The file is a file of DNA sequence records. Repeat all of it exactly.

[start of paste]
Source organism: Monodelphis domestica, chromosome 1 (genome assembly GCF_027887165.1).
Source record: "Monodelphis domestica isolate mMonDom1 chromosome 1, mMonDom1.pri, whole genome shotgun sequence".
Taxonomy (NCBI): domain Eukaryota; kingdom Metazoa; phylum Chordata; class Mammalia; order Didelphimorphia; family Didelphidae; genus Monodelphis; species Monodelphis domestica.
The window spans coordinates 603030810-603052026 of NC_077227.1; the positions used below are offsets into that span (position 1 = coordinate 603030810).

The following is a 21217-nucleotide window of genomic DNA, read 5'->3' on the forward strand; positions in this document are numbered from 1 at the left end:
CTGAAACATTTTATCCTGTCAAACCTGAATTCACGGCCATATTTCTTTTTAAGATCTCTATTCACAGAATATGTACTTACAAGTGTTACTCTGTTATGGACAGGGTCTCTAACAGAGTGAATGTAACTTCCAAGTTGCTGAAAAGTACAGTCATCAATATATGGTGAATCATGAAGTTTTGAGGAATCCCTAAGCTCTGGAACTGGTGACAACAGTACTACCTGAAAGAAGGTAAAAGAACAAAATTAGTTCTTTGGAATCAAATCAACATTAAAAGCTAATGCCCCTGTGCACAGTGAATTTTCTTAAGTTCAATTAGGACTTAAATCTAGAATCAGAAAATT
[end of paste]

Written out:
Source organism: Monodelphis domestica, chromosome 1 (genome assembly GCF_027887165.1).
Source record: "Monodelphis domestica isolate mMonDom1 chromosome 1, mMonDom1.pri, whole genome shotgun sequence".
Taxonomy (NCBI): domain Eukaryota; kingdom Metazoa; phylum Chordata; class Mammalia; order Didelphimorphia; family Didelphidae; genus Monodelphis; species Monodelphis domestica.
The window spans coordinates 603030810-603052026 of NC_077227.1; the positions used below are offsets into that span (position 1 = coordinate 603030810).

The following is a 21217-nucleotide window of genomic DNA, read 5'->3' on the forward strand; positions in this document are numbered from 1 at the left end:
CTGAAACATTTTATCCTGTCAAACCTGAATTCACGGCCATATTTCTTTTTAAGATCTCTATTCACAGAATATGTACTTACAAGTGTTACTCTGTTATGGACAGGGTCTCTAACAGAGTGAATGTAACTTCCAAGTTGCTGAAAAGTACAGTCATCAATATATGGTGAATCATGAAGTTTTGAGGAATCCCTAAGCTCTGGAACTGGTGACAACAGTACTACCTGAAAGAAGGTAAAAGAACAAAATTAGTTCTTTGGAATCAAATCAACATTAAAAGCTAATGCCCCTGTGCACAGTGAATTTTCTTAAGTTCAATTAGGACTTAAATCTAGAATCAGAAAATT